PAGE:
I’ve been intrigued by Dorothea Rockburne’s wall drawing Neighbourhood (1973) since I began working at MoMA. It was acquired by the Museum in 1978, just five years after it was first made, but has been on view infrequently since then, and I really wanted to see it in person. Images of a ghostly sheet of folded paper hovering above an intricate map of lines of varying weight and color suggested a work that completely engaged with the body and the space around it—a drawing that completely challenged everything we expect a drawing to be. Currently on view in the Museum’s Drawings Galleries, Neighbourhood does not disappoint—it’s a seemingly simple but incredibly powerful, beautiful work. Contextualized by Rockburne’s carbon-paper wall drawings, the series that culminated in Neighbourhood and which hasn’t been exhibited in depth in four decades, and other works from the MoMA’s collection as well as the artist’s own holdings, it speaks to Rockburne’s continued engagement with higher mathematics, her masterful control of a range of materials, and an admirable clarity of vision.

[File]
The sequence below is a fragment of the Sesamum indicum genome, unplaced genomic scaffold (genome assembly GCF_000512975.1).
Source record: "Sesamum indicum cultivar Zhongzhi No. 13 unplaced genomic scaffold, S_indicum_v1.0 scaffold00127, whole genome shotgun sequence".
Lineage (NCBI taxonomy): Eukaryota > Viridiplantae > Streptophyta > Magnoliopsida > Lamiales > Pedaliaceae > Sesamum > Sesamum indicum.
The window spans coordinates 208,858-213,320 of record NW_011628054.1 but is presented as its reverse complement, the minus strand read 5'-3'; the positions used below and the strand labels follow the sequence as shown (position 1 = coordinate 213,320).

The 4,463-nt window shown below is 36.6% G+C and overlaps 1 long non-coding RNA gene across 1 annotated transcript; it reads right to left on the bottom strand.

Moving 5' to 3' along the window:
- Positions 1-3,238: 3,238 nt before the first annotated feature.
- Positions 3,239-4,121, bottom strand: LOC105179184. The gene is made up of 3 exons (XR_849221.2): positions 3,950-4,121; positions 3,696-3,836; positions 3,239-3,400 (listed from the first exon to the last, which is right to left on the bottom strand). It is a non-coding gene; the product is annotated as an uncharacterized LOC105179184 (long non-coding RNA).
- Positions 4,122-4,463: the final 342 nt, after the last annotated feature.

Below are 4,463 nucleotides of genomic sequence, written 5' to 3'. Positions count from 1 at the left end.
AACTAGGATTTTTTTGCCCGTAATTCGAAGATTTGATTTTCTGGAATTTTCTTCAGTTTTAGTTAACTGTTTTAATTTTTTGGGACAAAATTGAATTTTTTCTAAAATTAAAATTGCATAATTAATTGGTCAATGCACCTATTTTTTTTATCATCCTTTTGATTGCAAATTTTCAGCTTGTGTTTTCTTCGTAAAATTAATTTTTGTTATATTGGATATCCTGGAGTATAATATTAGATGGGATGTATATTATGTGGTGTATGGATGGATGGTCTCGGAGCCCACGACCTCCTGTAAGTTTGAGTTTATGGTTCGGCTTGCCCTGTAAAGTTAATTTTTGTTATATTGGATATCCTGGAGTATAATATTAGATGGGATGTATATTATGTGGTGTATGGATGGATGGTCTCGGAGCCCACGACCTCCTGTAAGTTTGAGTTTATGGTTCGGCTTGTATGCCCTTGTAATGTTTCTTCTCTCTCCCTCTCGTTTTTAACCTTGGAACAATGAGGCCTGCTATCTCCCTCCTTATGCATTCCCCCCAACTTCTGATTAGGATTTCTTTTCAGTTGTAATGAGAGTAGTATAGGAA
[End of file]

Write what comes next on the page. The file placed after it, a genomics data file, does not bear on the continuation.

Above, Rockburne discusses the range of works included in the current exhibition Dorothea Rockburne: Drawing Which Makes Itself, on view in MoMA’s third-floor Paul J. Sachs Drawings Galleries through January 20, 2014.